Today sports and energy drinks are very popular and may seem like a healthy beverage choice, but they can also cause serious damage to your teeth. A recent study from the Academy of General Dentistry found sports drinks contain so much acid that they start destroying teeth after only five days of consistent use.
The Damage Sports Drinks Cause
The big misconception is that sports and energy drinks are healthier than soda when it comes to oral health. These drinks contain such high levels of acidity, actually twice the amount in soda per the study, that they can cause irreversible damage to your teeth. The acid in these drinks breaks down your tooth’s enamel, the shiny, hard outer layer of your teeth, causing them to become very sensitive to temperature changes and touch, leaving you more susceptible to tooth decay and prone to cavities.
These types of drinks are mostly consumed by teens and young adults. According to research, 50% of this population drinks sports drinks and 62% have at least one sports drink per day. A study by the Academy of General Dentistry found that “an alarming increase in the consumption of sports and energy drinks, especially among adolescents, is causing irreversible damage to teeth — specifically, the high acidity levels in the drinks erode tooth enamel, the glossy outer layer of the tooth.”
“Young adults consume these drinks assuming that they will improve their sports performance and energy levels and that they are ‘better’ for them than soda,” said lead author of the study Poonam Jain, BDS, MS, MPH. “Most of these patients are shocked to learn that these drinks are essentially bathing their teeth with acid.”
Curious how sports drinks rank in acidity? Below are some popular beverages listed with their pH values. The lower the number, the more acidic and erosive.
Monster Assault – 3.49
Red Bull – 3.37
Gatorade Fruit Punch – 3.27
Propel Mango – 3.23
Gatorade Lemon-Lime – 3.07
Full Throttle Energy Drink – 2.94
Gatorade Cool Blue – 2.92
5-Hour Energy – 2.81
Powerade Red – 2.77
Rockstar – 2.53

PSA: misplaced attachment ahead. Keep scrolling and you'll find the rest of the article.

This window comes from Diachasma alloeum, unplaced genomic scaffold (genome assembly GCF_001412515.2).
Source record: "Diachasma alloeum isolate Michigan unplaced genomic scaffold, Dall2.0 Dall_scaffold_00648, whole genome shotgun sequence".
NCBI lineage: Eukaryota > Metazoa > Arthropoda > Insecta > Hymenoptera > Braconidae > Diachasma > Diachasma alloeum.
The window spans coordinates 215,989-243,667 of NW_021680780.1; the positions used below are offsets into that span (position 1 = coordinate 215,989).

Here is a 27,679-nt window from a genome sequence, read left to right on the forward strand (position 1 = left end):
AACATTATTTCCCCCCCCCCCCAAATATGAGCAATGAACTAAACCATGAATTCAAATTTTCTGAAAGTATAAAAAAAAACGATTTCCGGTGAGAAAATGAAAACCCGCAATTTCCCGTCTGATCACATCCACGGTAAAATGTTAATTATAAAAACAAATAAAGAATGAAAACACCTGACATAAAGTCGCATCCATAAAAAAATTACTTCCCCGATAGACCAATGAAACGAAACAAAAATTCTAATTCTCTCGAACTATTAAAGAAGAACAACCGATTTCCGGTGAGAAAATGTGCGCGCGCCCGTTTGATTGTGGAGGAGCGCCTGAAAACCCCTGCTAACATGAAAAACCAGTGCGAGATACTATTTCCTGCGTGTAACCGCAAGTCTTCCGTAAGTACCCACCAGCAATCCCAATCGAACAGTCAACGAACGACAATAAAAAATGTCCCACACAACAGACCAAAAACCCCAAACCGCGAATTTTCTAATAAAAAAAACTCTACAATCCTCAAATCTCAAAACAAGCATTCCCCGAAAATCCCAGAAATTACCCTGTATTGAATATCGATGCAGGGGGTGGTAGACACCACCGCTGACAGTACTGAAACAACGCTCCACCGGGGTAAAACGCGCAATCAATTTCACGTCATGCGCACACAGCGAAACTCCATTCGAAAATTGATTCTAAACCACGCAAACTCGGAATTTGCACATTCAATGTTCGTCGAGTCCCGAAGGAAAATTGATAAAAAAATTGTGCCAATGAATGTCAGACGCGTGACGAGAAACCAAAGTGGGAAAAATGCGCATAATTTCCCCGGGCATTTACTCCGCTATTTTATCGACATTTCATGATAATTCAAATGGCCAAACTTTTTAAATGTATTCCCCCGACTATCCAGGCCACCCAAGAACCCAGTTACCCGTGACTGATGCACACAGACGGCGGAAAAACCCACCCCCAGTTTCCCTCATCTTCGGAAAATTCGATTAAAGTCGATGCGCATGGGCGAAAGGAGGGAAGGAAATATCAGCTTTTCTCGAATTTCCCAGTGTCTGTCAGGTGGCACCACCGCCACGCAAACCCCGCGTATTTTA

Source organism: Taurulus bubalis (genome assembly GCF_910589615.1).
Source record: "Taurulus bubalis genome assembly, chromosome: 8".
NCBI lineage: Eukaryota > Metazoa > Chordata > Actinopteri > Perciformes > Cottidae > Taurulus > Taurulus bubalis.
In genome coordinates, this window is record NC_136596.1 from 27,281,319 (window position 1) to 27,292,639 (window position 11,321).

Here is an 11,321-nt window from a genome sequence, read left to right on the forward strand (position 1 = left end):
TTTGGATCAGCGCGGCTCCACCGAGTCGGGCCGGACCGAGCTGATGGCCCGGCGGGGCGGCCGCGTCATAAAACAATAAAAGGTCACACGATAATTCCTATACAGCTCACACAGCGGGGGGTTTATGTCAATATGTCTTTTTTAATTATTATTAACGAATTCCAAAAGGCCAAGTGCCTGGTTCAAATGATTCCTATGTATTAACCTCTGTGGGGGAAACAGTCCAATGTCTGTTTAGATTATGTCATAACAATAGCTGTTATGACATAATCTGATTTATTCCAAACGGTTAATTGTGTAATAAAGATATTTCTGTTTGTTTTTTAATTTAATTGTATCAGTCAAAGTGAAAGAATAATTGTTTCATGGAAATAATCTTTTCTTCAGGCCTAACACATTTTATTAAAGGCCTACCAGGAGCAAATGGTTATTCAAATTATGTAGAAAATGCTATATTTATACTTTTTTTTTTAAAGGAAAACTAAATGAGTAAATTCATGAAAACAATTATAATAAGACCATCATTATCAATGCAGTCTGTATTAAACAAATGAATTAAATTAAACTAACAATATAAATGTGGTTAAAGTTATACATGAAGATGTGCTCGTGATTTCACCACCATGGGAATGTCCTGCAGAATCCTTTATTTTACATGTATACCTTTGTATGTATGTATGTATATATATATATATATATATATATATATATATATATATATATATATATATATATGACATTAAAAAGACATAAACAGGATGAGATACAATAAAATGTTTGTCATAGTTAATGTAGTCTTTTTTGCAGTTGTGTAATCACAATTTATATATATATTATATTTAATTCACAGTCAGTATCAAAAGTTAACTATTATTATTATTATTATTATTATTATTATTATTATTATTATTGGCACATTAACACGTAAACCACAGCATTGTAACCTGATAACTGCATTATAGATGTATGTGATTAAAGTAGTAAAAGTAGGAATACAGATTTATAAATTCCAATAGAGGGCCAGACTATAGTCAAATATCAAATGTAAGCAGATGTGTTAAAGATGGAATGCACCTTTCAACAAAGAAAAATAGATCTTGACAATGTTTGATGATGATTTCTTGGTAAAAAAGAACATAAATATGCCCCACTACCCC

What to Do
While water is the best way to quench thirst and keep your teeth strong. If you do drink Sports or Energy drinks, here are some things you can do to help reduce the damage, keeping your teeth white and healthy:
- Minimize the amount of sports and energy drinks you consume
- Wait at least 30 minutes before brushing your teeth. Brushing immediately after drinking acidic drinks can cause serious corrosion of dentin, the layer below your tooth’s enamel.
- Drink with a straw or in one sitting. Dentists say: “Sip all day, get decay.”
- Neutralize the effect of sports drinks by alternating sips of water with the drink.
- Chew sugar-free gum to increase the amount of saliva in your mouth or rinse your mouth with water following consumption of sports drinks. Both will help decrease the acidity in your mouth and return the PH of your mouth to a more normal level.
Some experts suggest using natural fruit juices or coconut water, which have great re-hydrating abilities, as alternatives to drinking sports drinks. Sports and energy drinks are loaded with sugar, acid, caffeine, and artificial ingredients. They are costly to buy and could cost you much more in dentist bills due to damaged teeth.
Schedule a Dentist Appointment in Annapolis, MD
Annapolis Smiles offers preventative dental care and other general dentistry services to patients in Annapolis, MD. Dr. Scott Finlay specializes in cosmetic, implant, and restorative dentistry services, including dental crowns and bridges. To schedule an appointment with us, contact our office online or reach us by phone at 410.989.7132.